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Heads Up: DOL Responds with New FFCRA Rules After Court Ruling

September 14, 2020

Just as employers grapple with the aftermath of a federal court ruling striking down parts of the Families First Coronavirus Response Act (FFCRA), the Department of Labor (DOL) issued new rules that were approved Sept. 12 and go into effect immediately. The DOL’s swift response to the federal court ruling answers some important questions for employers.

The DOL revised the following rules that were stricken by the court ruling:

  • Revised Definition of Health Care Providers: The DOL revised and clarified the definition of “health care providers,” which the FFCRA excludes as employees eligible for leave. The DOL explained that the health care provider exclusion was meant to prevent disruptions to the health care system’s capacity to respond to the COVID-19 public health emergency that may result from health care providers and emergency responders missing work. The new rules state that the definition includes health care providers as defined by the Family and Medical Leave Act (FMLA), as well as other employees who provide diagnostic, preventive, treatment or other services that are integrated with and necessary to the provision of patient care. The definition includes physicians, nurses, nurse assistants, medical technicians and lab technicians. The revised rules also provide examples of employees who are not health care providers (and thus may be eligible for leave). These include IT professionals, building maintenance staff, human resource personnel, cooks, food service workers, records managers, consultants and billers. The DOL explained that while these employees may perform duties related to patient care, their work is too attenuated to be integrated and necessary components of patient care.
  • Notice and Documentation Requirements: The DOL revised the rules concerning what documentation and notice an employee must give the employer to take leave. The DOL clarified that the documentation required does not need to be provided before taking paid leave. Instead, it should be given as soon as feasible by employees. The notice should include:
    • The employee’s name
    • Dates for leave
    • Qualifying reason for leave
    • Oral or written statement that employee is unable to work

The DOL reaffirmed and further explained the rules below:

  • Denial of Leave When There is No Available Work: The original DOL regulations do not require an employer to provide paid leave if there is no available work for employees. In response to the court ruling striking down this portion of the regulations, the DOL doubled down on its position. The DOL explained that removing the work availability requirement would not serve one of the FFCRA’s purposes: discouraging employees who may be infected with COVID-19 from going to work. If there is no work to be performed, there would be no need to discourage infected employees from coming to work through paid leave. The DOL also pointed out the “perverse” and “illogical” results of removing this work availability requirement by the following illustration. If an employer closes its business and furloughs its workers, no employee would receive a paycheck because there is no paid work to perform. But the person taking FFCRA leave would continue to get paid. Finally, to address concerns of potential abuse by employers, the DOL explained that the employer must still have legitimate, non-discriminatory and non-retaliatory business reasons why it does not have work for an employee to perform. For instance, an employer who temporarily or permanently ceased operations at the worksite would satisfy that requirement.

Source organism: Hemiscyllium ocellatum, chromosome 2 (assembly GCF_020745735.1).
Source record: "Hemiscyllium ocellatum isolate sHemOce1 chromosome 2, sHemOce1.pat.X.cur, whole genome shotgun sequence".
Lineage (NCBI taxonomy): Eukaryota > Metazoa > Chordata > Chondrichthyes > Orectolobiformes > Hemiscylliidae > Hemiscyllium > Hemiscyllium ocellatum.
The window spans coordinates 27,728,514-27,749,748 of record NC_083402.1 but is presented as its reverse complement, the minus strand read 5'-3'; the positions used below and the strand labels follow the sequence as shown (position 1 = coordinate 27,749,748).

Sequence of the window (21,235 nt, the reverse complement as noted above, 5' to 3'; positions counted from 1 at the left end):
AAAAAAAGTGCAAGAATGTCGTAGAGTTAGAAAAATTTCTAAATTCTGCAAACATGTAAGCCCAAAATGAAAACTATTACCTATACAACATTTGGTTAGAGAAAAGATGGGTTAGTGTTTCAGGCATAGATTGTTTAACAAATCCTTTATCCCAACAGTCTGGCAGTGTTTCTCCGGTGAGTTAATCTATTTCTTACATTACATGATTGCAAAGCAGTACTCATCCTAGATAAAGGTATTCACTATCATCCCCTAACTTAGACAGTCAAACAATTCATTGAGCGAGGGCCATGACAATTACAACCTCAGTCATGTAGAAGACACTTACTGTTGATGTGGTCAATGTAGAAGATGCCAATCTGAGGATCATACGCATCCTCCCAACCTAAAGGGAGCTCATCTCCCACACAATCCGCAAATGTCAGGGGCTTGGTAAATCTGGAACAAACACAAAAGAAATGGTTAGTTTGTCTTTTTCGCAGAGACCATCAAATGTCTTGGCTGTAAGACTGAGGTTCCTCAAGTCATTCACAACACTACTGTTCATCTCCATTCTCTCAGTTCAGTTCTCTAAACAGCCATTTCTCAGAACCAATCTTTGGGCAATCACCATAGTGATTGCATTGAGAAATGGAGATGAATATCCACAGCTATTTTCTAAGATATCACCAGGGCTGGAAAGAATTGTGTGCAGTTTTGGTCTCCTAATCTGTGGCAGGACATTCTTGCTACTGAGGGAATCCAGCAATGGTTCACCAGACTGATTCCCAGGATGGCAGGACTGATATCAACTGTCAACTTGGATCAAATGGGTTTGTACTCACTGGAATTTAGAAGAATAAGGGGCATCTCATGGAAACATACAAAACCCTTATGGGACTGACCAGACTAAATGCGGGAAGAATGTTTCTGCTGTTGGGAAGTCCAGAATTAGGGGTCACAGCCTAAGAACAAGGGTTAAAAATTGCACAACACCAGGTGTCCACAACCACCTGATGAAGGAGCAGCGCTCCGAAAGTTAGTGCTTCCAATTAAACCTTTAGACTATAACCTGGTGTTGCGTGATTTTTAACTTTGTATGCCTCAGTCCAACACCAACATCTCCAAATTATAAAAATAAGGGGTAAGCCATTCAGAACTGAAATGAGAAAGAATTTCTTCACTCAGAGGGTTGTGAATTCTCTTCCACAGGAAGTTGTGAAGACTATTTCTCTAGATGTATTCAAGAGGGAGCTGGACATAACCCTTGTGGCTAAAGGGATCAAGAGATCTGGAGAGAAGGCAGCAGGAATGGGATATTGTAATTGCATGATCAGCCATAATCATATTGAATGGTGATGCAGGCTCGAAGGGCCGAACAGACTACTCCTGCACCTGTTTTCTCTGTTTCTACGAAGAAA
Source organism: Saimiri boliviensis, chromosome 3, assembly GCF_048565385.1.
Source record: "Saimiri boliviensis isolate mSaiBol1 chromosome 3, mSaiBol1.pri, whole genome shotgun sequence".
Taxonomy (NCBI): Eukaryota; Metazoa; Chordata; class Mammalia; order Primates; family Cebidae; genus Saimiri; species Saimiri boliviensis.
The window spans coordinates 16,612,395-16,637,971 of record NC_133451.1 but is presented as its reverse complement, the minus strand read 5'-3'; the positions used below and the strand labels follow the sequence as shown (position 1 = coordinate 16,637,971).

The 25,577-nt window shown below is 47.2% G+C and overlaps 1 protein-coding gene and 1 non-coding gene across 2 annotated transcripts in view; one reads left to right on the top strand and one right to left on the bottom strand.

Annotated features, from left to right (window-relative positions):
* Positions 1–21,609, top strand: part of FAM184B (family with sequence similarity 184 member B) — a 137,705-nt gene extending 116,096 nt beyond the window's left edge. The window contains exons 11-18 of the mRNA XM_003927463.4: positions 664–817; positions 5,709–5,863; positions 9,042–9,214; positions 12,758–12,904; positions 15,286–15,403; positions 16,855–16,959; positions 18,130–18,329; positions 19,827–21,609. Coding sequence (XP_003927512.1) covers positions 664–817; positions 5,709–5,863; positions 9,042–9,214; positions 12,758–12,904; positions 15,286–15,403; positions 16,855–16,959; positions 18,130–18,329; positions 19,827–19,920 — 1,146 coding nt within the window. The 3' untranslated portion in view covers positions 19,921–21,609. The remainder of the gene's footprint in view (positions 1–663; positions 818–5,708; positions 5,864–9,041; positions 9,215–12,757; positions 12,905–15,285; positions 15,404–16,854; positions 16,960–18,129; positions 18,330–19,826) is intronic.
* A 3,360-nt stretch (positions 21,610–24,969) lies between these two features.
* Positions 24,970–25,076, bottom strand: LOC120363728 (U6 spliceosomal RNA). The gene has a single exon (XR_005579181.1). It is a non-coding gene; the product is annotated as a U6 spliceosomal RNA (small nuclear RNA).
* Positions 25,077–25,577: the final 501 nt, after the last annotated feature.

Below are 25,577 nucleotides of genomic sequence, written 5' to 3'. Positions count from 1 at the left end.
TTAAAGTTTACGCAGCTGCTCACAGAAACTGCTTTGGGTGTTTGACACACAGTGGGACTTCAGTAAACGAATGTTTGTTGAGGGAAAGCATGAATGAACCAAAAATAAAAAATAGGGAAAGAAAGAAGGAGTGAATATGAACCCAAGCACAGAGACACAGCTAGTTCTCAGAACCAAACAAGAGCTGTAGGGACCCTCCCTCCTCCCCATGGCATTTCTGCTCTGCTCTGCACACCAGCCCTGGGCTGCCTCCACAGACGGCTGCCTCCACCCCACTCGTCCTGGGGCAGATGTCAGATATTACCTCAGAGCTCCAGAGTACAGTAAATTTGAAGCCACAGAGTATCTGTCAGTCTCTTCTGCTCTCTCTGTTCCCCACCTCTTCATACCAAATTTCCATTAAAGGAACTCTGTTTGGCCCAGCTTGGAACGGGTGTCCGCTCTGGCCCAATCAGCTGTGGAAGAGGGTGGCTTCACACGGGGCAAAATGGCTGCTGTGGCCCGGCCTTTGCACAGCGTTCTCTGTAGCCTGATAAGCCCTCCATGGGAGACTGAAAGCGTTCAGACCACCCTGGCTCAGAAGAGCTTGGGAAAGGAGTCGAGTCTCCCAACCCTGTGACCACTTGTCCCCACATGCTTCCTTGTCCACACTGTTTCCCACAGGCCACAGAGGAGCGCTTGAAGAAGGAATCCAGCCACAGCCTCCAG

• Employer Approval Before Taking Intermittent Leave: The DOL also reaffirmed its prior regulations that an eligible employee can take leave intermittently but only with employer consent. Under these rules, an employee is permitted to take FFCRA leave on an intermittent basis to care for their child whose school, place of care or child care provider is closed or unavailable due to COVID-19 and only with the employer’s consent. The DOL pointed out that the regulations are consistent with long-standing FMLA principles that intermittent leave should avoid unduly disrupting the employer’s operations. The DOL also explained the difference between intermittent leave and consecutive requests for leave. For instance, the employer-approval condition does not apply to employees who take FFCRA leave in full-day increments to care for their children whose schools are operating on an alternate day (or hybrid attendance) basis, because such leave would not be intermittent. The school is physically closed for certain students, and each day of school closure constitutes a separate reason for FFCRA leave that ends when the school opens again for the particular student. However, the DOL explained that if the school is closed for some period, and the employee wishes to take leave only for certain portions of that period for reasons other than the school’s in-person instruction schedule, this would constitute a request for intermittent leave.

While the DOL addressed some of the questions and uncertainty posed by the court ruling, the new regulations are still susceptible to legal challenge. Please contact Rebecca Sha or any other member of Phelps’ Labor and Employment team if you have questions or need compliance advice and guidance. For more information related to COVID-19, please also see Phelps’ COVID-19: Client Resource Portal.